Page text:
We are here to encourage the development of gifted young singers and to stimulate the growth of New York City's invaluable chamber opera companies. But we will not neglect the Metropolitan Opera either. Get ready for bouquets and brickbats.

Tuesday, April 11, 2017


Kevin Newbury, Mark Campbell, and Mason Bates

This summer, Santa Fe Opera will present the premiere of a new opera--The (R)evolution of Steve Jobs.  We have already lined up tickets. This is surprising given our disappointment in contemporary opera. But this one seems quite different and we are bursting with enthusiasm. The work appears to be taking opera to an entirely new level, suited to the 21st c.

Last night at the Guggenheim Museum we attended a Works and Process in which we heard about the opera from Director Kevin Newbury, librettist Mark Campbell, and composer Mason Bates. We completely grasped their objectives. So many operas are about revolutions.  So many operas are about seminal figures. In this case we have a seminal figure who created a revolution--a cultural revolution that has altered our society and the way we interact.

We have been reflecting upon the changes he wrought upon our culture--the way we get information, the way we shop, the way we interact with other people, even the way we find mates; nothing will ever be the same. We may or may not like these changes but if we do not adjust to them, we are left out of society.

What a stimulating topic for an opera! Mr. Jobs was a complex figure, starting out as a counter-culture hippie wanting to bring down big business--and ended up as a mogul. He was said to be a difficult man and a perfectionist. The opera will humanize this iconic figure. It focuses on five main characters--Mr. Jobs, his creative partner Steve "Woz" Wozniak, his wife Laurene, his spiritual advisor Kobun Chino Otagawa, and his girlfriend Chrisann. Composer Mason Bates has given each a leitmotiv.

Mr. Bates is a highly regarded and celebrated composer and this is his first "produced" opera. The music is playful and incorporates electronics, guitar, and other unusual elements to tell an emotional story. Mark Campbell's libretto is theatrical and tells the story in a non-linear way, humanizing this larger-than-life figure who thought of the computer as "an instrument to be played".  Most of us forget or never knew how inaccessible computers were before Jobs. We recall our first Apple product--a Blackberry which we still have! We would never have gotten a computer, but the Blackberry was so--friendly!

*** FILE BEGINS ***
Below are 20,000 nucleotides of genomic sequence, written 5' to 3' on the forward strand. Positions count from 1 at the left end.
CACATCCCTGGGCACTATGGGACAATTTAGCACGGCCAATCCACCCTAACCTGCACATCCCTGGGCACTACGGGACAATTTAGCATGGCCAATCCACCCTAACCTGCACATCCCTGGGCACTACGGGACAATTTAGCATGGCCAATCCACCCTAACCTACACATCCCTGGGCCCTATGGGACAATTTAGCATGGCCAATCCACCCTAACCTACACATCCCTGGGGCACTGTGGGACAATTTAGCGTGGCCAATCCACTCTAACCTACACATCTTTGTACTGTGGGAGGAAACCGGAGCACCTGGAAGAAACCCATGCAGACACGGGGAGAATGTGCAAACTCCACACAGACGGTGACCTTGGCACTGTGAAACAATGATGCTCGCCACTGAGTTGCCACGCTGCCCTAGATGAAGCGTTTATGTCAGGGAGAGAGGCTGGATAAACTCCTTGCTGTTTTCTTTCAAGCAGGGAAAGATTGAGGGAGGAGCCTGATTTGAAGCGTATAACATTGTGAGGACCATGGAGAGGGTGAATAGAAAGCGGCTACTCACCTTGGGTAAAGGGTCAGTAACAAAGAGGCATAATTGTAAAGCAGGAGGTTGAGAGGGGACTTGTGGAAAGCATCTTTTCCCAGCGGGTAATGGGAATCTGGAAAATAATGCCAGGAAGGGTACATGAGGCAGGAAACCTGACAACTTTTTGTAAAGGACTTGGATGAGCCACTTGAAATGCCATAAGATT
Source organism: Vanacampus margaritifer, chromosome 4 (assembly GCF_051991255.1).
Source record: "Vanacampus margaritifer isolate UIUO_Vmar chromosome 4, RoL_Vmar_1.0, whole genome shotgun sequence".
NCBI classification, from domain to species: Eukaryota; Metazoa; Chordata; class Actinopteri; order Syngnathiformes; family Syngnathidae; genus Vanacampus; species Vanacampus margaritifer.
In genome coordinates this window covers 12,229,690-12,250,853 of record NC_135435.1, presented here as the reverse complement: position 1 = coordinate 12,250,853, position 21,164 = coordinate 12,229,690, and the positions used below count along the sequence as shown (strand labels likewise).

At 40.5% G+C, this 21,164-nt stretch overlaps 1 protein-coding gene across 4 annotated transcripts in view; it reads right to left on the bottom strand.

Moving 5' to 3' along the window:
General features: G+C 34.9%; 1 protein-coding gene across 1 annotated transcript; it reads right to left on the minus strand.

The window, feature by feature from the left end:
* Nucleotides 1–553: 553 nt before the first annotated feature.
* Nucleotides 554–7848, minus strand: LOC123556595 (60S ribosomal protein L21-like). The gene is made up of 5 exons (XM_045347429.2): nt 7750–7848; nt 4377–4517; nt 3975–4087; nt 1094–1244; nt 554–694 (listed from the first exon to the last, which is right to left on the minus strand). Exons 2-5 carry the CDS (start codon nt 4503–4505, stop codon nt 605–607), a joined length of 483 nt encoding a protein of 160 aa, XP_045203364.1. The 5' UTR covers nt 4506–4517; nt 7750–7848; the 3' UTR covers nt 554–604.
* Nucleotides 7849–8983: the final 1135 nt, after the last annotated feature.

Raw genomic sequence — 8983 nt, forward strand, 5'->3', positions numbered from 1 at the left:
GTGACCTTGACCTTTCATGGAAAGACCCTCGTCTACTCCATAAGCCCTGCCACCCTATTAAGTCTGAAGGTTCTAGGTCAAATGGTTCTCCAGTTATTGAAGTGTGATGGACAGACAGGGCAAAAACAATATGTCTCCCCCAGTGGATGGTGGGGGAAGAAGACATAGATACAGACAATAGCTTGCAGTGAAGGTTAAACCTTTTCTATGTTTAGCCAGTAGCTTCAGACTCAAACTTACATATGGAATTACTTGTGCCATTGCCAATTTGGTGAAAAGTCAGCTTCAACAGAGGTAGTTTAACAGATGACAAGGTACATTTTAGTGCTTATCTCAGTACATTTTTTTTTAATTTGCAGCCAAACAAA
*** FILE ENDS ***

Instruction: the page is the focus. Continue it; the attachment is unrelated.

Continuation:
We got a pretty good glimpse of what the opera will look and sound like. Several scenes were presented for our enjoyment. The casting was flawless. Baritone Edward Parks, an artist we have long admired, was chosen for the lead because of his fine dramatic instincts and because of his mellow voice which one can listen to all night long (although the opera is not all that long and will be performed without intermission).

We especially loved the scenes in which Otogawa confronts Jobs. The role is brilliantly performed by Gerda Lissner Award winning bass Wei Wu from the Washington National Opera Young Artists Program. Both Mr. Parks and Mr. Wu will perform these roles in Santa Fe. The music for these scenes was otherworldly, employing the guitar (played by James Moore) and electronic music produced by Mr. Bates himself. There were some portentous chords on the piano, produced by Maestro Robert Tweten, who conducted.

There was also a wonderful scene in the garage of Jobs' home in Los Altos when Jobs and "Woz" were figuring out how to make the computer accessible and another one three years earlier when they figured out how to scam the telephone company and "Woz" pretended to be Kissinger calling the Vatican to cancel a meeting with the Pope. Tenor Garrett Sorenson made a marvelously funny "Woz" and sang the role with great gusto and sound.

In the role of Laurene, Jobs' wife, we heard Sarah Coit, one of the Santa Fe Apprentices, who floated and held a high note with a dazzling diminuendo. This summer the role will be taken by the splendid Sasha Cooke.

SFO apprentice Jessica Jones sang the role of the girlfriend with whom he dropped acid in the 70's. We enjoyed her performance and we don't know who will be singing that role in Santa Fe. 

Slides were projected illustrating the high-tech sets and their Japanese influence. There will be complex video projections that will move with the scenery.

With such a gifted production team and such superb artists onstage, this should be a special night in Santa Fe. The work will have its world premiere on Juy 22nd and there will be only six performances.

We strongly recommend that you get your tickets ASAP. The topicality, the production, and the music should make it a sell-out.  And Santa Fe is fantastic in the summer.

(c) meche kroop

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